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Mental Health Month Tips: Get Outside This Summer

Mental Health Month Tips: Get Outside This Summer

It’s Memorial Day, which hopefully means you’ve got a day off work or school. You probably want to make the most of the holiday. And what better way to enjoy it than in the great outdoors?

This isn’t just about taking advantage of the coming summer months. Spending time outside can deliver a serious mental health boost. 

Why fresh air helps 

Getting outside can make you happier and more focused. Whether you’re looking to boost your mood or your cognitive function, it helps. Heck, if you’re looking to do both — say you’re feeling crabby because you have a big work presentation hanging over your head — fresh air can help you kill two birds with one stone. 

Plus, whenever you’re feeling stressed, getting outside can help. Taking a break in the fresh air can help you psychologically recover faster

The benefits don’t stop there, either. Spending time outside can:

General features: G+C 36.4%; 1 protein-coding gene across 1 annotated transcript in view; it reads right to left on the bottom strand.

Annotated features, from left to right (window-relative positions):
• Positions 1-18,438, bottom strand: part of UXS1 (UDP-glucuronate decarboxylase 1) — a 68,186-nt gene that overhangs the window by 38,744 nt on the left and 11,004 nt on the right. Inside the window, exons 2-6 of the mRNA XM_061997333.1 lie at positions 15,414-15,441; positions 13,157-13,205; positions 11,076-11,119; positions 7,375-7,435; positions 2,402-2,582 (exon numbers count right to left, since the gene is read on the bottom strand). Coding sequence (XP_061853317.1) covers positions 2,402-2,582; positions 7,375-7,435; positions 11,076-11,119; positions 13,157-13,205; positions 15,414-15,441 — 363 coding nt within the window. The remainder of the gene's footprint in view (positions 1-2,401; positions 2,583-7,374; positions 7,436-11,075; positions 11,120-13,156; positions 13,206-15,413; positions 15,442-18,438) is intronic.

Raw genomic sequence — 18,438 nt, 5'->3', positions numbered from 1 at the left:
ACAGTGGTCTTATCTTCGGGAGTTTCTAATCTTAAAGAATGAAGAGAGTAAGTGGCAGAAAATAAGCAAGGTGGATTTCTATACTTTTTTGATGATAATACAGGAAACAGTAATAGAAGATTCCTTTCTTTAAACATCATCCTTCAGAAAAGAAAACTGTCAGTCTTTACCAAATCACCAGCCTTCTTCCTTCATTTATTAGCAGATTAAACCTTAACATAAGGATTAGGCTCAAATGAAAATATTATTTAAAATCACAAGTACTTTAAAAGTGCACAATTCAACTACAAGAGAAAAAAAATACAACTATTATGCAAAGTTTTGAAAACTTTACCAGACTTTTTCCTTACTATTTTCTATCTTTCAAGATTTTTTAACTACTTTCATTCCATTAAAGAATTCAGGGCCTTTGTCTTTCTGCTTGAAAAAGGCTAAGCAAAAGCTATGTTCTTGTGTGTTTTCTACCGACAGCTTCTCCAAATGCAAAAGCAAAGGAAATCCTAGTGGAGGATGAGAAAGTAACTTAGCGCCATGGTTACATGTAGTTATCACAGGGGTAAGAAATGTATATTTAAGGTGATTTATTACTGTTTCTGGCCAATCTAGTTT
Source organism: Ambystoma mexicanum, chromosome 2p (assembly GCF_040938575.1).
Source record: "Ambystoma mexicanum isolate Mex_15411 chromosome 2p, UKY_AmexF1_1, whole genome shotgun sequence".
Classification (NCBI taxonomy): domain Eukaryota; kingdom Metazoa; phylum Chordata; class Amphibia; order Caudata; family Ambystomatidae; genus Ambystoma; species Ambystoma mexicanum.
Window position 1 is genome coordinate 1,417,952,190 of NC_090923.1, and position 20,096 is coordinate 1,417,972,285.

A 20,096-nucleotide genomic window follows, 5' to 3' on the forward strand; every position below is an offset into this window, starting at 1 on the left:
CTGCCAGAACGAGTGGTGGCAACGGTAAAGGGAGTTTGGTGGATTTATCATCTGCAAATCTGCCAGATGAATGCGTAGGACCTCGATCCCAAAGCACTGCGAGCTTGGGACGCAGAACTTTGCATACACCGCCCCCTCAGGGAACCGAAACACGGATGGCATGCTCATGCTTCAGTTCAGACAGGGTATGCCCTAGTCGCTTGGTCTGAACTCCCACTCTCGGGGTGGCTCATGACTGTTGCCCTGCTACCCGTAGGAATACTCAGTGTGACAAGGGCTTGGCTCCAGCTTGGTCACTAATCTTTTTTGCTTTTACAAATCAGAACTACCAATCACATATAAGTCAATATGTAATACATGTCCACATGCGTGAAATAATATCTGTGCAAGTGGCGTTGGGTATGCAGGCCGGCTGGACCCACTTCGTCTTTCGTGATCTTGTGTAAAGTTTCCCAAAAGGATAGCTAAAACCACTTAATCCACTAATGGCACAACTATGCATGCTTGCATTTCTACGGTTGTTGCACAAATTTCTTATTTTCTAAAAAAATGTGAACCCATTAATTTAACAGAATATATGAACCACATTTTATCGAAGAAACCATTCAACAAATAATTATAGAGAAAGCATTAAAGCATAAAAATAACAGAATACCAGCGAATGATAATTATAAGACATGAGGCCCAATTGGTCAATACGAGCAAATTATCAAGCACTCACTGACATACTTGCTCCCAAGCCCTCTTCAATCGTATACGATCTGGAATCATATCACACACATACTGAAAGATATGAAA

• Help you sleep better
  • Fight symptoms of depression
  • Improve your immunity
  • Help you avoid respiratory diseases
  • Give you motivation and energy to exercise
  • Fight nearsightedness
  • Relieve sadness and worry

Try it on for size

Research shows that just 20 minutes in nature can make a big difference. But you don’t have to take our — or mental health experts’ — word for it. Try it out for yourself.

Make some time this week to spend 20 minutes outside. The more natural the space, the better. A park will go further than a parking lot, for example. Green spaces and blue spaces (areas by water) give you the biggest bang for your figurative buck.

If you’re not sure where to go, open up Google Maps. Switch to satellite view and zoom out near you. Look for green and blue. You might be able to find a rooftop terrace that’s open to the public, a parklet, or some other outdoor access close by. Even if you can’t, it’s worth hopping in the car, on your bike, or on a local bus. 

Get there and chill. Spend 20 minutes reading, breathing, just looking around. Do anything that feels good. Then, before you leave, check in. 

Do you feel better? If so, there’s something to this whole time-outdoors-for-mental-health thing. And you’re getting the hang of it just in time for summer.

Spending time outside is just one way to boost your mental wellness. If you want more tips and tricks there, check out our Doughp4Hope blog.

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